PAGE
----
Does anyone know where I can find information explaining how the body can’t use hydrogenated fats because its chemical composition has been altered? Nothing too technical. Just a brief explanation. Thanks in advance.
Pick up a chemistry text and look up the difference between “cis” and “trans” isomer formation. Typically, fat is always in the cis formation and when the chemical arrangement is changed into a trans position, we are less equipped to deal with it. Whether this is due to binding sites of lipolytic enzymes (my best guess of the top of my head) being altered or something else, I don’t know.
A search in mercola.com would probably come up with something.
It’s not so much on why the body can’t use hydrogenated fats, but on the effects of how it does. They can be incorporated into the cell membrane, when this is done the cell losses pliability (not as flexible) and is not as permiable(does allow nutrients in or out as it should)do to the “cis” “trans” changes stated above. There are also negative effects to the vascular system i think.I may be wrong on these but this is what I think I remember. A decent book that you can look at at your local library is the " protein diet" by dr. eades, they do a pretty good job of explaining the basics and blood changes caused by wrong fats and carbs. Peace, Tmofa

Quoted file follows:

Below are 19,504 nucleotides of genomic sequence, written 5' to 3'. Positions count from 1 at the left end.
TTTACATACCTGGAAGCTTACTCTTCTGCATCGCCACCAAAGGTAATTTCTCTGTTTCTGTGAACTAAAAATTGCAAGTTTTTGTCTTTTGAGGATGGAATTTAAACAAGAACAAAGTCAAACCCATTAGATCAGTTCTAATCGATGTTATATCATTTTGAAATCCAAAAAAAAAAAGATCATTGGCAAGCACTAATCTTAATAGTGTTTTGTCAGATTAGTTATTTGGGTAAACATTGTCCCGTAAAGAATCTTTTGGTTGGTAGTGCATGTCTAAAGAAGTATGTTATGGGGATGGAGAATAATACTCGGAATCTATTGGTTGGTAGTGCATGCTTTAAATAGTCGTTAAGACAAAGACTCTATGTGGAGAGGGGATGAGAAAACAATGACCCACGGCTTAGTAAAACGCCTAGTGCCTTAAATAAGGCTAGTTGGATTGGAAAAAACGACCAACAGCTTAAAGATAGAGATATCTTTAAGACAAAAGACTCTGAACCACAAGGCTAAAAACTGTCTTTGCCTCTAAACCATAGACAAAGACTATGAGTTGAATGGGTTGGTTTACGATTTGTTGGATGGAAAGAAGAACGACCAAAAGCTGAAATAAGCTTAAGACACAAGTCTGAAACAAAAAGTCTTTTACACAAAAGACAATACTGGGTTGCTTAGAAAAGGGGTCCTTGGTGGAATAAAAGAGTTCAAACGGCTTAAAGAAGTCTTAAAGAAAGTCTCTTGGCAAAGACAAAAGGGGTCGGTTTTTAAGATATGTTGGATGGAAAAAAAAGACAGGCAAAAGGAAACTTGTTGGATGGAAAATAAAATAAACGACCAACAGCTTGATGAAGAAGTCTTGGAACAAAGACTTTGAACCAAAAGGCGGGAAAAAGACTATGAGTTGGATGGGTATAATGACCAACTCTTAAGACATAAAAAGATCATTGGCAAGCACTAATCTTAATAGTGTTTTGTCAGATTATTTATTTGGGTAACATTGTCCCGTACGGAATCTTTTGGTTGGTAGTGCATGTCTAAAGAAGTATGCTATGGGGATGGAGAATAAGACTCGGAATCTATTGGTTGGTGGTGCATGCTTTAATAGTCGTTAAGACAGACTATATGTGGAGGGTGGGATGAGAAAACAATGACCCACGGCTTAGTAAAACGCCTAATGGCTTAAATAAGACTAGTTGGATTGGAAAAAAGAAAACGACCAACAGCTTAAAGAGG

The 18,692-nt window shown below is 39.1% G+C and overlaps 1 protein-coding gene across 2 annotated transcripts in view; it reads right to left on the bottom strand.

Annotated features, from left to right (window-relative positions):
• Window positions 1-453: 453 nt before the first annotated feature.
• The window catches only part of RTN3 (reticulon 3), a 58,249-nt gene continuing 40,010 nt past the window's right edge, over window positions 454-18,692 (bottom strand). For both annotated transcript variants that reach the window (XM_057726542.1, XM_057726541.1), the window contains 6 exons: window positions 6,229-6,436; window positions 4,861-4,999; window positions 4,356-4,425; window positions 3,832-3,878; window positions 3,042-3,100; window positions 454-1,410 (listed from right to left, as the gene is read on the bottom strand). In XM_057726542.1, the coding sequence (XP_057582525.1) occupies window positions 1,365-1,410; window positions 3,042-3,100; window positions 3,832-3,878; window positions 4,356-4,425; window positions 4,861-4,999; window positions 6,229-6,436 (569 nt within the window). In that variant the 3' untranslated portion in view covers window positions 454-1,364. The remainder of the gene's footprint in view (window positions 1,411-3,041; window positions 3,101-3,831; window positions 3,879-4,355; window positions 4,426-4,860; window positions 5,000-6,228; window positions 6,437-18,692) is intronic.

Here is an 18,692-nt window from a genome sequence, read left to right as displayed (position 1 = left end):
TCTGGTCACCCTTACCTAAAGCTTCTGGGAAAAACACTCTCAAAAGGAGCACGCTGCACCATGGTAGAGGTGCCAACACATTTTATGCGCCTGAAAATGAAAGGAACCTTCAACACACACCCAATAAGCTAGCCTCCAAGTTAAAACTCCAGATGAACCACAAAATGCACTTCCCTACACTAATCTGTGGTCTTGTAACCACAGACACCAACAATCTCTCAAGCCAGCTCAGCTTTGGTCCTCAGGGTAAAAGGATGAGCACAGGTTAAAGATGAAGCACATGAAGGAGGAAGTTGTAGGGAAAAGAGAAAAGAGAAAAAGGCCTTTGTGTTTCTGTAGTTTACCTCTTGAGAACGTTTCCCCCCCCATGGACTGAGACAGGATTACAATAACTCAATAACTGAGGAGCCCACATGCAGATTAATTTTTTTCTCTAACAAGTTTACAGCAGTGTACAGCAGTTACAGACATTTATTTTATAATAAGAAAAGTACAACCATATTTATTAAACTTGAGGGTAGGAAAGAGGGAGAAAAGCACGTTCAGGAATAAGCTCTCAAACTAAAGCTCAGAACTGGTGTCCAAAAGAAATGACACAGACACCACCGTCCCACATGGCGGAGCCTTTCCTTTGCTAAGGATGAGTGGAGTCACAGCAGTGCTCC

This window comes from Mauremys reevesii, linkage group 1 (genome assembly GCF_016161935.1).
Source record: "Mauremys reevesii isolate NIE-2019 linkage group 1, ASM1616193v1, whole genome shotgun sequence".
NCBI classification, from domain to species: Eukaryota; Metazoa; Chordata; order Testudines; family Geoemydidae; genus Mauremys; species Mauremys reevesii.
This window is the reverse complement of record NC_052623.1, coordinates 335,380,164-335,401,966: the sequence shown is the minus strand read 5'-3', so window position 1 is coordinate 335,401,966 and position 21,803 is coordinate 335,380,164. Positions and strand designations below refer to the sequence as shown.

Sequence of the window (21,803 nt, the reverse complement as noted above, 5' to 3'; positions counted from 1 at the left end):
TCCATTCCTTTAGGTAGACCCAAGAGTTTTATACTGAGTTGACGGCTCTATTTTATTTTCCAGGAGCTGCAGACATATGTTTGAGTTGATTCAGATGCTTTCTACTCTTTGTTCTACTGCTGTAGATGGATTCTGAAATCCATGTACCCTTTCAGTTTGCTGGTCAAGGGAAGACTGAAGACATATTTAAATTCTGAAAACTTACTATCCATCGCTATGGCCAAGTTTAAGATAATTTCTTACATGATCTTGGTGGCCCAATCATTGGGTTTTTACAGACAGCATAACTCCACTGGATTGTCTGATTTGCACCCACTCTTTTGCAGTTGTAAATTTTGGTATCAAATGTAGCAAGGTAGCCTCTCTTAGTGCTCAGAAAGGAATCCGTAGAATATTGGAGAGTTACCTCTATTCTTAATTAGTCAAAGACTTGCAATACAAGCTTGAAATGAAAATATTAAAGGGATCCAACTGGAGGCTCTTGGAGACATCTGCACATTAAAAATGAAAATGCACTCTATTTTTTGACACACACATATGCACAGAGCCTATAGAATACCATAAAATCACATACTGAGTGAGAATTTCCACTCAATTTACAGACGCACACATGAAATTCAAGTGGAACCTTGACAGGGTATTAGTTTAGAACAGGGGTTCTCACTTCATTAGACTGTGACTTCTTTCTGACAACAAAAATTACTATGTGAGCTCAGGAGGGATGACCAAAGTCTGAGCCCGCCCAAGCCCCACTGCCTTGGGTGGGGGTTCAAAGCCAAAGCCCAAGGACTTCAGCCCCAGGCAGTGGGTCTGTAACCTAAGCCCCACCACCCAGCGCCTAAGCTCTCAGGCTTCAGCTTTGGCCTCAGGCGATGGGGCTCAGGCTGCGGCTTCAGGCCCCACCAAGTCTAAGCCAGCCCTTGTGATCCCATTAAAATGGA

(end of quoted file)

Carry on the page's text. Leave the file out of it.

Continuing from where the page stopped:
Your body can use them but the problem with them is that it lowers the HDL (High Density Lipopotein) wich is the good cholesterol and it increases the LDL (Low density Lipoprotein) wich is the bad cholesterol so it increases your chance to have blood pressure problems or heart problems.